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Caribbean, Latin American Visiting Immigrants May Have To Hand Over Social Media Passwords

Published on Feb 08 2017, at 7:53 pm

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US Homeland Security Secretary John Kelly testified before Congress this week that foreign travelers coming to the United States could be required to give up social media passwords to border officials as a condition of entry.

By NAN Staff Writer

News Americas, WASHINGTON, D.C., Thurs. Feb. 9, 2017: It’s going to get tougher for immigrants, including nationals from the Caribbean and Latin America, trying to simply visit the U.S. under the Donald Trump administration.

US Homeland Security Secretary John Kelly testified before Congress this week that foreign travelers coming to the United States could be required to give up social media passwords to border officials as a condition of entry.

“We want to say, for instance, which websites do you visit, and give us your passwords, so we can see what they do on the internet,” he said at a Feb. 7 House Homeland Security hearing, his first congressional hearing since his Senate confirmation.

Kelly, a Trump appointee, stressed, however, that asking for people’s passwords was just one of “the things that we’re thinking about” and that none of the suggestions were concrete.

“These are the things we’re thinking about,” he said. “We can ask them for this kind of information, and if they truly want to come into America, then they’ll cooperate. If not, you know, next in line.”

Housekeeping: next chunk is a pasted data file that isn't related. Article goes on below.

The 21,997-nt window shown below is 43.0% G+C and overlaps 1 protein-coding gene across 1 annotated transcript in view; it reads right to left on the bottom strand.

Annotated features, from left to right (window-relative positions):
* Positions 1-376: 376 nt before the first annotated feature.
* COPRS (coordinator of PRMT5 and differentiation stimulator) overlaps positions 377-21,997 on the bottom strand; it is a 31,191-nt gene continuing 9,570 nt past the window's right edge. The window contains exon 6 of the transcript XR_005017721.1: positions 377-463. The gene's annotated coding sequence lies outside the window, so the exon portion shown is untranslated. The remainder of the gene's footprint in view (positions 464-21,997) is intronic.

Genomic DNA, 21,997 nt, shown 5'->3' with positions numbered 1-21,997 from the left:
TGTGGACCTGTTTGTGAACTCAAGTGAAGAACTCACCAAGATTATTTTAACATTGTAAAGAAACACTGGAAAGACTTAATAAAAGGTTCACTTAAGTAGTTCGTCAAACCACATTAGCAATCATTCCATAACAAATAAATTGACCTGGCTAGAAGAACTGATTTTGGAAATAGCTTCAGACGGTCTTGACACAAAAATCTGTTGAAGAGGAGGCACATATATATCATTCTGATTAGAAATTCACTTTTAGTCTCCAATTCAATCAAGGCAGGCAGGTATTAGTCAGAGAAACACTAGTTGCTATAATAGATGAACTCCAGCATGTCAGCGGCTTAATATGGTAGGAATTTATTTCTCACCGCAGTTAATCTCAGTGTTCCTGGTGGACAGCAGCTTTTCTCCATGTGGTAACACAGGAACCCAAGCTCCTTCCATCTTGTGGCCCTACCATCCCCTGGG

The previous administration had already introduced social-media screening for from travelers visiting the U.S. under the visa waiver program.  In December, the DHS began asking visitors from mostly European nations with visa free travel to voluntarily provide details of their social-media accounts – but not passwords.

Under the current screening system, the U.S. Customs and Border Protection service includes a query on its Electronic System for Travel Authorization form for individuals seeking entrance to the country under a visa waiver program, asking them to provide information identifying their social media accounts.

The electronic form provides a pull-down menu that includes a number of major social networks like Facebook, Instagram, and YouTube; it also asks for user names, screen names, or other identifying information.

Requesting passwords, as contemplated by Gen. Kelly, would be a more intensive form of social media vetting.


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